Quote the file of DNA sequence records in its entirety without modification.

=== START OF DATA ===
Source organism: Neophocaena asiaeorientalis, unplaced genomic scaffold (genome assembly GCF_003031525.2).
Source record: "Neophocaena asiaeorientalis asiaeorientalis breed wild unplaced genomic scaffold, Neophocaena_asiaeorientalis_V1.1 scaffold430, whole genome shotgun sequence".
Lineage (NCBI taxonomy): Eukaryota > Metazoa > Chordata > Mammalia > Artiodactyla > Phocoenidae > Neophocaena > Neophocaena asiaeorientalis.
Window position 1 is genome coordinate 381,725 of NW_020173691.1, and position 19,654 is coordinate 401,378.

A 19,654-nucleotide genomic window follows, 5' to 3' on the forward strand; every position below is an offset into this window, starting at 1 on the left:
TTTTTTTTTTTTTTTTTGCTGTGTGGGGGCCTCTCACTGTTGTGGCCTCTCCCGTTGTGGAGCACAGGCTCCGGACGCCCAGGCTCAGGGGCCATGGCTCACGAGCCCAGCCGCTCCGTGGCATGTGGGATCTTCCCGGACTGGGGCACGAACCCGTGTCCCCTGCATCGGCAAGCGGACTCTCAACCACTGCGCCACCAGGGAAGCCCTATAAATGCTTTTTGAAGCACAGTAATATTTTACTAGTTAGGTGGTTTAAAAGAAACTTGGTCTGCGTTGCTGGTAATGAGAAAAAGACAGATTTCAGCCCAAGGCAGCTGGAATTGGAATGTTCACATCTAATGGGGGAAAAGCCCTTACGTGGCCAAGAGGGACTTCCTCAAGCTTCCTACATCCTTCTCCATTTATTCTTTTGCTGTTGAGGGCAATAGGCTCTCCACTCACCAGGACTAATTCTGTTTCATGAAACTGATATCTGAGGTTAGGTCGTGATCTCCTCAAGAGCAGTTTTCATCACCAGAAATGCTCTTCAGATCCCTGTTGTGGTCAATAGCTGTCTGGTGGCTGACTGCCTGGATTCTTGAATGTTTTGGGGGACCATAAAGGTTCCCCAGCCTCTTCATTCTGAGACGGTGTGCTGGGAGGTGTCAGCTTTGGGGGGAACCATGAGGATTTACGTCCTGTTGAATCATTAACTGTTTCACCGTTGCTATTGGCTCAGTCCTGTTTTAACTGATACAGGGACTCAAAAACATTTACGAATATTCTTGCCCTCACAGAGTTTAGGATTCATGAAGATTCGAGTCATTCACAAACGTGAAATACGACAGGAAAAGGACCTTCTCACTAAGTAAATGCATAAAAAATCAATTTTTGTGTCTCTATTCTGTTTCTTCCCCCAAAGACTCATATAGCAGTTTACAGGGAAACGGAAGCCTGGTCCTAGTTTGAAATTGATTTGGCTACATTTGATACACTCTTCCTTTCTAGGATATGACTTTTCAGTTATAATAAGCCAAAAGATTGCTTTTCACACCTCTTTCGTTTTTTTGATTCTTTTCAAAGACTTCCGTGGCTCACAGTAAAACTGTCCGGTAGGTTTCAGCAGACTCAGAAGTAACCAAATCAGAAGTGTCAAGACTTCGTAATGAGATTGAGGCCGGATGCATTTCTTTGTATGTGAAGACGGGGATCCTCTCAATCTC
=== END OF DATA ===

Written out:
Source organism: Neophocaena asiaeorientalis, unplaced genomic scaffold (genome assembly GCF_003031525.2).
Source record: "Neophocaena asiaeorientalis asiaeorientalis breed wild unplaced genomic scaffold, Neophocaena_asiaeorientalis_V1.1 scaffold430, whole genome shotgun sequence".
Lineage (NCBI taxonomy): Eukaryota > Metazoa > Chordata > Mammalia > Artiodactyla > Phocoenidae > Neophocaena > Neophocaena asiaeorientalis.
Window position 1 is genome coordinate 381,725 of NW_020173691.1, and position 19,654 is coordinate 401,378.

A 19,654-nucleotide genomic window follows, 5' to 3' on the forward strand; every position below is an offset into this window, starting at 1 on the left:
TTTTTTTTTTTTTTTTTGCTGTGTGGGGGCCTCTCACTGTTGTGGCCTCTCCCGTTGTGGAGCACAGGCTCCGGACGCCCAGGCTCAGGGGCCATGGCTCACGAGCCCAGCCGCTCCGTGGCATGTGGGATCTTCCCGGACTGGGGCACGAACCCGTGTCCCCTGCATCGGCAAGCGGACTCTCAACCACTGCGCCACCAGGGAAGCCCTATAAATGCTTTTTGAAGCACAGTAATATTTTACTAGTTAGGTGGTTTAAAAGAAACTTGGTCTGCGTTGCTGGTAATGAGAAAAAGACAGATTTCAGCCCAAGGCAGCTGGAATTGGAATGTTCACATCTAATGGGGGAAAAGCCCTTACGTGGCCAAGAGGGACTTCCTCAAGCTTCCTACATCCTTCTCCATTTATTCTTTTGCTGTTGAGGGCAATAGGCTCTCCACTCACCAGGACTAATTCTGTTTCATGAAACTGATATCTGAGGTTAGGTCGTGATCTCCTCAAGAGCAGTTTTCATCACCAGAAATGCTCTTCAGATCCCTGTTGTGGTCAATAGCTGTCTGGTGGCTGACTGCCTGGATTCTTGAATGTTTTGGGGGACCATAAAGGTTCCCCAGCCTCTTCATTCTGAGACGGTGTGCTGGGAGGTGTCAGCTTTGGGGGGAACCATGAGGATTTACGTCCTGTTGAATCATTAACTGTTTCACCGTTGCTATTGGCTCAGTCCTGTTTTAACTGATACAGGGACTCAAAAACATTTACGAATATTCTTGCCCTCACAGAGTTTAGGATTCATGAAGATTCGAGTCATTCACAAACGTGAAATACGACAGGAAAAGGACCTTCTCACTAAGTAAATGCATAAAAAATCAATTTTTGTGTCTCTATTCTGTTTCTTCCCCCAAAGACTCATATAGCAGTTTACAGGGAAACGGAAGCCTGGTCCTAGTTTGAAATTGATTTGGCTACATTTGATACACTCTTCCTTTCTAGGATATGACTTTTCAGTTATAATAAGCCAAAAGATTGCTTTTCACACCTCTTTCGTTTTTTTGATTCTTTTCAAAGACTTCCGTGGCTCACAGTAAAACTGTCCGGTAGGTTTCAGCAGACTCAGAAGTAACCAAATCAGAAGTGTCAAGACTTCGTAATGAGATTGAGGCCGGATGCATTTCTTTGTATGTGAAGACGGGGATCCTCTCAATCTC